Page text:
There were some definite positives to the 16 May “March for Jobs” organised by Unite in central Birmingham.
The turnout — up to 8,000 people, mostly rank-and-file workers — was bigger than many marchers were expecting. Unite seeming to have done a decent job of mobilising in workplaces. There were contingents from the Longbridge plant in Birmingham, as well as from steelworkers in Teesside, Visteon workers and Latin American cleaners from London. Other unions, most notably Unison, were also visibly present.
The very fact that the demonstration took place at all is encouraging. A contrast to the previous official response of the trade unions to the economic crisis and jobs massacre which has been, at best, some sternly worded press releases and, at worst, shameful, capitulatory nonsense of the kind offered by USDAW over the Woolworths closure or from GMB leader Paul Kenny, who proposes pay cuts as something that workers must accept as part of an “adult dialogue” with management.
The presence on the demonstration of Visteon workers was also important, signalling a radical, direct action approach (occupying workplaces rather than accepting without question job losses and closures) as an alternative to the conservatism of the trade union leaders.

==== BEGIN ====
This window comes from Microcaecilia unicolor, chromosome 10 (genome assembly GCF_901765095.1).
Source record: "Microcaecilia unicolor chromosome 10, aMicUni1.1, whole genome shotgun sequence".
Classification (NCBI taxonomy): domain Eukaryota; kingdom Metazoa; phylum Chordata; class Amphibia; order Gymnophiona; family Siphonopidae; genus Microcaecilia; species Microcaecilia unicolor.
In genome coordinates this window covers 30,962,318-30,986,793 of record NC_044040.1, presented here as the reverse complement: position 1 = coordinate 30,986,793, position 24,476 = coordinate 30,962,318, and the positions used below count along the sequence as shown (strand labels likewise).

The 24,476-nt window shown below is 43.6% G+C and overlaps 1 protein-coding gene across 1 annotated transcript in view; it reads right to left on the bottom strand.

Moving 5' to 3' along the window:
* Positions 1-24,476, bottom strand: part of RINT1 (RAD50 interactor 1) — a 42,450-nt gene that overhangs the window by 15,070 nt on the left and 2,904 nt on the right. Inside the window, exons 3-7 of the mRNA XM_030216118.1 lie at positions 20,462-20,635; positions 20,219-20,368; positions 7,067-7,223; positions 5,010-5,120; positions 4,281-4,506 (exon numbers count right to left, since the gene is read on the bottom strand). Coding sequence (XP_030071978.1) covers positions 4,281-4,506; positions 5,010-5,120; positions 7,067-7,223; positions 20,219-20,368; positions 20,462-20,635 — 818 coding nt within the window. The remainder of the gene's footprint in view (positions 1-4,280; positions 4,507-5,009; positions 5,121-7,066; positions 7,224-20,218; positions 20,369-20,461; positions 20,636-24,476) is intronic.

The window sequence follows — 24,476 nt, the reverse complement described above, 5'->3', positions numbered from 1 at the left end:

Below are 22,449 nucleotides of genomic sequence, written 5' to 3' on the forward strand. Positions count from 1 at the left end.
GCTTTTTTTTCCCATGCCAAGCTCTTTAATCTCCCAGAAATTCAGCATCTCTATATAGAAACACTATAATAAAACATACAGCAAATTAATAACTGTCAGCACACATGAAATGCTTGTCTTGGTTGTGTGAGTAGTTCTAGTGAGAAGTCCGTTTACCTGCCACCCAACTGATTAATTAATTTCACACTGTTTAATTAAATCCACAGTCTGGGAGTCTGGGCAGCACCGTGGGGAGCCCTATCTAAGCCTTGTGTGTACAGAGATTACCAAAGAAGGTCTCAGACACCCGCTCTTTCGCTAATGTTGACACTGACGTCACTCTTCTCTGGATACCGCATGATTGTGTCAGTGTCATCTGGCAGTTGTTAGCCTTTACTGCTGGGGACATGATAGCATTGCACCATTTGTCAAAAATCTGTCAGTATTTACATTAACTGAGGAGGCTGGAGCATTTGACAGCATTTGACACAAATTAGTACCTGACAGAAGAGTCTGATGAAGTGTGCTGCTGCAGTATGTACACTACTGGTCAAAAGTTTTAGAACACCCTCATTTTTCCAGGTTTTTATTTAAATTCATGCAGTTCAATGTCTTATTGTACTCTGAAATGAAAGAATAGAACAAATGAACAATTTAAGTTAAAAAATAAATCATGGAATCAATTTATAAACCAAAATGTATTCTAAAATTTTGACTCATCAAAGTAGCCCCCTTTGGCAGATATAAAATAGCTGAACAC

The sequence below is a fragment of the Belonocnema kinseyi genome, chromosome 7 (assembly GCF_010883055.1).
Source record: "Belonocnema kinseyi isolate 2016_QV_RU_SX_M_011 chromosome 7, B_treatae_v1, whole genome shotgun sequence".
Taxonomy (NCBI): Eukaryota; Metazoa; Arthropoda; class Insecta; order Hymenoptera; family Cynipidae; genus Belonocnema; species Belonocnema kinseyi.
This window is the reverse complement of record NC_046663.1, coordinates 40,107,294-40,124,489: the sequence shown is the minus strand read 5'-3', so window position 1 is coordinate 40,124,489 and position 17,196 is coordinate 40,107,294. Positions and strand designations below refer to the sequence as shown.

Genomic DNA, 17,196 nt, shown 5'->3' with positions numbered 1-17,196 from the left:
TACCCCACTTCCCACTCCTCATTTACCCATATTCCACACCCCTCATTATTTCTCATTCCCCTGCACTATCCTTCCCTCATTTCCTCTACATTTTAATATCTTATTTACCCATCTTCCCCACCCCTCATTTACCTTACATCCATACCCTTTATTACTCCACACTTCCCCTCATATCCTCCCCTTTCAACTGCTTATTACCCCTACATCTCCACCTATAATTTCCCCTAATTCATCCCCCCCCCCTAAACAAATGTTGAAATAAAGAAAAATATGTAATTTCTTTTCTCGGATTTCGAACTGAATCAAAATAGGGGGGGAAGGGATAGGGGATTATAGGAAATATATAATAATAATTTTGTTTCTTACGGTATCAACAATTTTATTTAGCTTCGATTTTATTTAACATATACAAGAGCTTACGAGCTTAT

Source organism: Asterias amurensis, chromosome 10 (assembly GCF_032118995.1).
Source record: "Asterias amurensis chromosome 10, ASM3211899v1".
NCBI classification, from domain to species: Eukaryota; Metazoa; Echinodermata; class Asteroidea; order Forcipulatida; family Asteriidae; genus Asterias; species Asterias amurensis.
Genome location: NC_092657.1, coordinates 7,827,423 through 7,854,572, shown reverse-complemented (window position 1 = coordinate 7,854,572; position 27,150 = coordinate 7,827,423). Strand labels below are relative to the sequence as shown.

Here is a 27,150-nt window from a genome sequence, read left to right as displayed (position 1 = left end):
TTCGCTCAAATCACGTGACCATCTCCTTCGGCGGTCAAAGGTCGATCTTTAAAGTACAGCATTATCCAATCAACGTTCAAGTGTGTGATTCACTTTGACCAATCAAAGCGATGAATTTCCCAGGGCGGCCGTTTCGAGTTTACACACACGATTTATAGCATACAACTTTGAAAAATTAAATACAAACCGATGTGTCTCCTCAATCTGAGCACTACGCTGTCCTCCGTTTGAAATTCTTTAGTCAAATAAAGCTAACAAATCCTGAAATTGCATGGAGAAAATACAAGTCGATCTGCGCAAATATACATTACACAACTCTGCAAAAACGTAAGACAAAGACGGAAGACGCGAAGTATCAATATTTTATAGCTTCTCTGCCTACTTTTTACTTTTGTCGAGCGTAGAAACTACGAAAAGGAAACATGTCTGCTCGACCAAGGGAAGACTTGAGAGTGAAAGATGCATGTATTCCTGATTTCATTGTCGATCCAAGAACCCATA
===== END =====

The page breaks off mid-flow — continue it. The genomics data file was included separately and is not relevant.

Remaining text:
Unfortunately and predictably, though, it was that conservatism that dominated the demonstration. Most scandalous of all was the apparently invited presence at the head of the march of Digby Jones, sometime Minister and former head of the CBI (effectively the union for British bosses).
Official placards had nothing more comprehensive to say than (for example) “save our steel”, prompting many marchers who wanted something with a little more bite choosing to carry SWP placards which read “organise, occupy, fight for the right to work.”
All of this is in keeping with the union’s strategy for crisis and job losses: manoeuvre their way around the worst job losses, construct careful partnerships with managers, trim a bit off the working week here, save a few jobs there, concede a bit here, concede a bit there and hope for the best.
This approach — which has been adopted across Europe by the majority of unions — is a disaster. In the long run, especially if the crisis gets worse, it will lead to a crushing defeat for all workers. All serious militants in the labour movement should study the struggles of the American workers of the 1930s which, who against Roosevelt’s welfarist and mildly reforming New Deal, adopted radical perspectives that refused to compromise working-class independence.
The Visteon occupations show that some groups of workers in Britain are ready to rediscover that spirit; only the proliferation and expansion of such struggles stands a chance of beating back job cuts.